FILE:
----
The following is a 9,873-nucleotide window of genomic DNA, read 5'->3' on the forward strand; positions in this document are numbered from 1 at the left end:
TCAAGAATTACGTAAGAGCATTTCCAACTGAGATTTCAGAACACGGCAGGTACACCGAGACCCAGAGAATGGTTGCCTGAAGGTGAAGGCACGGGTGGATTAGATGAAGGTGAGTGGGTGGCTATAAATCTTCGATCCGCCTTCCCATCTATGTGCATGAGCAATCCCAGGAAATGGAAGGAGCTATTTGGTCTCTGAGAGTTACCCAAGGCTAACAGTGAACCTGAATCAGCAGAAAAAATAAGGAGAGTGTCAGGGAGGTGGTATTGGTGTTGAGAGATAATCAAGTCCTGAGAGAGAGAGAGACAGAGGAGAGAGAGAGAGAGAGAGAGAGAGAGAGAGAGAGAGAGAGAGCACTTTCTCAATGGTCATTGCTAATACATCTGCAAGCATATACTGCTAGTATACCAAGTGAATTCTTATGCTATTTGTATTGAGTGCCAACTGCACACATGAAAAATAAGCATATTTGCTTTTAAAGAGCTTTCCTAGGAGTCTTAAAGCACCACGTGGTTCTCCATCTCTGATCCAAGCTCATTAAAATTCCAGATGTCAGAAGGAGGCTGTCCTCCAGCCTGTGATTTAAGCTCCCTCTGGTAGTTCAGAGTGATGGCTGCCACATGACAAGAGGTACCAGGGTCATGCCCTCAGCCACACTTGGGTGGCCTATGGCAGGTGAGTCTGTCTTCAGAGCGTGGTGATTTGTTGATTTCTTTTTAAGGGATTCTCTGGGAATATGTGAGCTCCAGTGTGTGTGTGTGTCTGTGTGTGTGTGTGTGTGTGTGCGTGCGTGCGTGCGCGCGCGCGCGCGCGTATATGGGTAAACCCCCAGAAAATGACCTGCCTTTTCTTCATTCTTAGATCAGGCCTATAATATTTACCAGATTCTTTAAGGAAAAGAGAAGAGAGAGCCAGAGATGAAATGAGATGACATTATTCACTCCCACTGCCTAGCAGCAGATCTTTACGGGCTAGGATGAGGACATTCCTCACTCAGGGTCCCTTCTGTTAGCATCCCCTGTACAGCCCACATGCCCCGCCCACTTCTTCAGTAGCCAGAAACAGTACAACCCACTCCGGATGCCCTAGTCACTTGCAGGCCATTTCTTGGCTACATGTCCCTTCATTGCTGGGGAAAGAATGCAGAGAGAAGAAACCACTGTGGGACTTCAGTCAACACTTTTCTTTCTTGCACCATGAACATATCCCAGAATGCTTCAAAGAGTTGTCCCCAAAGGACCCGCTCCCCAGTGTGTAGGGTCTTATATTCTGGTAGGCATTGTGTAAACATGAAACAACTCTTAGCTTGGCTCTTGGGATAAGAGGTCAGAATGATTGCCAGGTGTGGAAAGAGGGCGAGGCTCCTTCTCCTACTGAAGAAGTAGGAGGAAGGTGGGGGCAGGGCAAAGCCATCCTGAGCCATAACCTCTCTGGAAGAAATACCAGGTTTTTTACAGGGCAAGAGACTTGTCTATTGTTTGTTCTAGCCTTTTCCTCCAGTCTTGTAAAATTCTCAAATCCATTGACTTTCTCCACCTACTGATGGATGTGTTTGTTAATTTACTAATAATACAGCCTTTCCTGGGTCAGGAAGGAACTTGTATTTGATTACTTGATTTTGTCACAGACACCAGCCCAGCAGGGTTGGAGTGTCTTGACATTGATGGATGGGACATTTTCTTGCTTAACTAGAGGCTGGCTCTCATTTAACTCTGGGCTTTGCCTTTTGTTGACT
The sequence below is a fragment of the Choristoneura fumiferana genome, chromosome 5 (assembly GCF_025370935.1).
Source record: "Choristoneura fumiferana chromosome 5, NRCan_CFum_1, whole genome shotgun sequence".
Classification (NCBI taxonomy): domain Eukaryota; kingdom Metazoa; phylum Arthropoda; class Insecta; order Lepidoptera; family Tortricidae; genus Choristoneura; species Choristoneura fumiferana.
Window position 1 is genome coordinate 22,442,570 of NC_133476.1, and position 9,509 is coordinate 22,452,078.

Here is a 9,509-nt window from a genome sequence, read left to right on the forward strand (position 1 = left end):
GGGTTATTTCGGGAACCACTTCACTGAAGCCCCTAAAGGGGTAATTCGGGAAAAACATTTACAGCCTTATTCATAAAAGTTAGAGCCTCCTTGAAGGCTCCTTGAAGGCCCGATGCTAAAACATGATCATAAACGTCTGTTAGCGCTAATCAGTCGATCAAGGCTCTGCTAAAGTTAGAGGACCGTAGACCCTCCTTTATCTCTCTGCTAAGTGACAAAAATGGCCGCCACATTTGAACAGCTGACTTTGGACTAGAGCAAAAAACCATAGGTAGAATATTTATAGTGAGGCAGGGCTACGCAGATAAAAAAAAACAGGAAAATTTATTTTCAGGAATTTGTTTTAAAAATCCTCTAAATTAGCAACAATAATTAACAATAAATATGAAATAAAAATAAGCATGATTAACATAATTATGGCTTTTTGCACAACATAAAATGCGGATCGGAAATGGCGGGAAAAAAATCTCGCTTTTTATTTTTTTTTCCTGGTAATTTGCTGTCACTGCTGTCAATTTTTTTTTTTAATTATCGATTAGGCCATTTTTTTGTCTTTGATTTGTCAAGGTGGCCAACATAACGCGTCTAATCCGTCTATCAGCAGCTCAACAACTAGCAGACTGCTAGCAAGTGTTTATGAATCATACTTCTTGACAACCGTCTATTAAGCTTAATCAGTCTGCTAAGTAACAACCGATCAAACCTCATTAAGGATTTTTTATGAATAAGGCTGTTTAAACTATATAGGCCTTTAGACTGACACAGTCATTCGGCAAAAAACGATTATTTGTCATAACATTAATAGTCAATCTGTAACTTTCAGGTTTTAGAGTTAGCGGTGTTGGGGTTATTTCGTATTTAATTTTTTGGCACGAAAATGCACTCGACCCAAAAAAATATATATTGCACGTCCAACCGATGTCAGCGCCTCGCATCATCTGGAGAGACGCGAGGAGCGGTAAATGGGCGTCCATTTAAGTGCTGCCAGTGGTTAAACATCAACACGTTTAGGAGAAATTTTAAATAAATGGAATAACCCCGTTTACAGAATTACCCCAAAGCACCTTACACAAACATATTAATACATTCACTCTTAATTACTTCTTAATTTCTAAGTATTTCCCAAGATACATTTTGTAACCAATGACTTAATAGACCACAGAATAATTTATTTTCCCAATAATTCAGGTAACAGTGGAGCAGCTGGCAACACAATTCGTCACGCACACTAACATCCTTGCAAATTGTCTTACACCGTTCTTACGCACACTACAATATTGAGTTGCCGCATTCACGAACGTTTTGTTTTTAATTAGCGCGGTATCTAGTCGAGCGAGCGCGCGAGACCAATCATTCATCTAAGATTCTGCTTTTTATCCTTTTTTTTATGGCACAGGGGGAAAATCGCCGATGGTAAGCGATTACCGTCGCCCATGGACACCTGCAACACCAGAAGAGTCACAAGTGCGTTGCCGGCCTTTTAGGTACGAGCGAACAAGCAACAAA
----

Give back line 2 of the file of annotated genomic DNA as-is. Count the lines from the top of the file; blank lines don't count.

TCAAGAATTACGTAAGAGCATTTCCAACTGAGATTTCAGAACACGGCAGGTACACCGAGACCCAGAGAATGGTTGCCTGAAGGTGAAGGCACGGGTGGATTAGATGAAGGTGAGTGGGTGGCTATAAATCTTCGATCCGCCTTCCCATCTATGTGCATGAGCAATCCCAGGAAATGGAAGGAGCTATTTGGTCTCTGAGAGTTACCCAAGGCTAACAGTGAACCTGAATCAGCAGAAAAAATAAGGAGAGTGTCAGGGAGGTGGTATTGGTGTTGAGAGATAATCAAGTCCTGAGAGAGAGAGAGACAGAGGAGAGAGAGAGAGAGAGAGAGAGAGAGAGAGAGAGAGAGAGAGCACTTTCTCAATGGTCATTGCTAATACATCTGCAAGCATATACTGCTAGTATACCAAGTGAATTCTTATGCTATTTGTATTGAGTGCCAACTGCACACATGAAAAATAAGCATATTTGCTTTTAAAGAGCTTTCCTAGGAGTCTTAAAGCACCACGTGGTTCTCCATCTCTGATCCAAGCTCATTAAAATTCCAGATGTCAGAAGGAGGCTGTCCTCCAGCCTGTGATTTAAGCTCCCTCTGGTAGTTCAGAGTGATGGCTGCCACATGACAAGAGGTACCAGGGTCATGCCCTCAGCCACACTTGGGTGGCCTATGGCAGGTGAGTCTGTCTTCAGAGCGTGGTGATTTGTTGATTTCTTTTTAAGGGATTCTCTGGGAATATGTGAGCTCCAGTGTGTGTGTGTGTCTGTGTGTGTGTGTGTGTGTGTGCGTGCGTGCGTGCGCGCGCGCGCGCGCGTATATGGGTAAACCCCCAGAAAATGACCTGCCTTTTCTTCATTCTTAGATCAGGCCTATAATATTTACCAGATTCTTTAAGGAAAAGAGAAGAGAGAGCCAGAGATGAAATGAGATGACATTATTCACTCCCACTGCCTAGCAGCAGATCTTTACGGGCTAGGATGAGGACATTCCTCACTCAGGGTCCCTTCTGTTAGCATCCCCTGTACAGCCCACATGCCCCGCCCACTTCTTCAGTAGCCAGAAACAGTACAACCCACTCCGGATGCCCTAGTCACTTGCAGGCCATTTCTTGGCTACATGTCCCTTCATTGCTGGGGAAAGAATGCAGAGAGAAGAAACCACTGTGGGACTTCAGTCAACACTTTTCTTTCTTGCACCATGAACATATCCCAGAATGCTTCAAAGAGTTGTCCCCAAAGGACCCGCTCCCCAGTGTGTAGGGTCTTATATTCTGGTAGGCATTGTGTAAACATGAAACAACTCTTAGCTTGGCTCTTGGGATAAGAGGTCAGAATGATTGCCAGGTGTGGAAAGAGGGCGAGGCTCCTTCTCCTACTGAAGAAGTAGGAGGAAGGTGGGGGCAGGGCAAAGCCATCCTGAGCCATAACCTCTCTGGAAGAAATACCAGGTTTTTTACAGGGCAAGAGACTTGTCTATTGTTTGTTCTAGCCTTTTCCTCCAGTCTTGTAAAATTCTCAAATCCATTGACTTTCTCCACCTACTGATGGATGTGTTTGTTAATTTACTAATAATACAGCCTTTCCTGGGTCAGGAAGGAACTTGTATTTGATTACTTGATTTTGTCACAGACACCAGCCCAGCAGGGTTGGAGTGTCTTGACATTGATGGATGGGACATTTTCTTGCTTAACTAGAGGCTGGCTCTCATTTAACTCTGGGCTTTGCCTTTTGTTGACT